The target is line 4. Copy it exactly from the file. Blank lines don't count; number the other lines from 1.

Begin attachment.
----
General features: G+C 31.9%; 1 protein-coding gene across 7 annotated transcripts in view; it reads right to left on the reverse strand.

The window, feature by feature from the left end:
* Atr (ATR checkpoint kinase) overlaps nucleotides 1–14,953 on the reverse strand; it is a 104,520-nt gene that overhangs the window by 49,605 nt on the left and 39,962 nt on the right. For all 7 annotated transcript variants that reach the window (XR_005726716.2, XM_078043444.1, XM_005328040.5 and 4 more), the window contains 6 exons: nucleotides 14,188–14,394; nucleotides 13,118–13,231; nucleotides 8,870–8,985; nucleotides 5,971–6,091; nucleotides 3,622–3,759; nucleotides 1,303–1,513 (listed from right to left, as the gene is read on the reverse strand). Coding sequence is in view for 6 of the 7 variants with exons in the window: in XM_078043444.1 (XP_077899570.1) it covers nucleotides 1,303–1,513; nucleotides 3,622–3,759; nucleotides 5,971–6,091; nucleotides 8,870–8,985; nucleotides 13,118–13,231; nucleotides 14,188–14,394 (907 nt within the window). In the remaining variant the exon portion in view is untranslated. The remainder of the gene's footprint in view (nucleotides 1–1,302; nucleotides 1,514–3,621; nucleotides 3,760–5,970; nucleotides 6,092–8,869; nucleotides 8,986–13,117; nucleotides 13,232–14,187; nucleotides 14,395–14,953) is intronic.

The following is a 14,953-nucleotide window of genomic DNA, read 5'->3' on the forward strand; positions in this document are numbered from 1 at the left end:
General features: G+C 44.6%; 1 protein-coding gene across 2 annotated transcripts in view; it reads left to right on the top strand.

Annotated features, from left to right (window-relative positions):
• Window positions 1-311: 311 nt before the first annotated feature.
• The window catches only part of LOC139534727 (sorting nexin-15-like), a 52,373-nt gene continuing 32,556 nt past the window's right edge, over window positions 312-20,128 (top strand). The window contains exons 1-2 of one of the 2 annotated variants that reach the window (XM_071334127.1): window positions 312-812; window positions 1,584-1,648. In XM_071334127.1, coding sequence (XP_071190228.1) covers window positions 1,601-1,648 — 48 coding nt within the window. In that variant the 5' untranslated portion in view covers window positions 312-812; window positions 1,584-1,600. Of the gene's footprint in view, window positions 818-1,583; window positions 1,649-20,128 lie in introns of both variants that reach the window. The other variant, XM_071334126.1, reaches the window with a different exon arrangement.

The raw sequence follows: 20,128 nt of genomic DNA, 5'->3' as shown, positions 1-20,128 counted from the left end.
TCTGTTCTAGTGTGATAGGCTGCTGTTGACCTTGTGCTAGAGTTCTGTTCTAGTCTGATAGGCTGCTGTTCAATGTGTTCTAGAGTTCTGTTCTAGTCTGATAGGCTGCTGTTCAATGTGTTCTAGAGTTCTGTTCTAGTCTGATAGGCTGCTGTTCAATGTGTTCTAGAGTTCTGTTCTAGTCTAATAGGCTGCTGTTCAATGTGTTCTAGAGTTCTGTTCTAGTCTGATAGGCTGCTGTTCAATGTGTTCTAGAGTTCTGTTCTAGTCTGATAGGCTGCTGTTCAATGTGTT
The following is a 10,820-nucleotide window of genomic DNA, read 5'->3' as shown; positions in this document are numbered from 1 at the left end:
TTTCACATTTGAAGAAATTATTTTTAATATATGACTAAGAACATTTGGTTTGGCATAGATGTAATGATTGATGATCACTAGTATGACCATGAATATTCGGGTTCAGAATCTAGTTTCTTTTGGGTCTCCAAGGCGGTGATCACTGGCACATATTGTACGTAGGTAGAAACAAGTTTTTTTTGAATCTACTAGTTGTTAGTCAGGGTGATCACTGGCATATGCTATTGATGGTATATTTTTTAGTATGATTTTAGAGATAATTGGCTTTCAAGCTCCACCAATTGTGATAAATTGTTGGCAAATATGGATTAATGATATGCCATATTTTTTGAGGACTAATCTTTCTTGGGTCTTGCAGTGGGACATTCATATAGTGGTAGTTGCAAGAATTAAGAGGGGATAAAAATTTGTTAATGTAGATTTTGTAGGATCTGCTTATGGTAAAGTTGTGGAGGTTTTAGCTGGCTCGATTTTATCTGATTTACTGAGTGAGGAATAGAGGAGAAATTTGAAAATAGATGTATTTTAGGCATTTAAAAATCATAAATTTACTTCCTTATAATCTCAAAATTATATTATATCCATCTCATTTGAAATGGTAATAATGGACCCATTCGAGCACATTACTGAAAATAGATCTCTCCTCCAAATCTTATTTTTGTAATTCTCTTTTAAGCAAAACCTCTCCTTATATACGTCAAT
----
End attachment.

The following is a 14,953-nucleotide window of genomic DNA, read 5'->3' on the forward strand; positions in this document are numbered from 1 at the left end: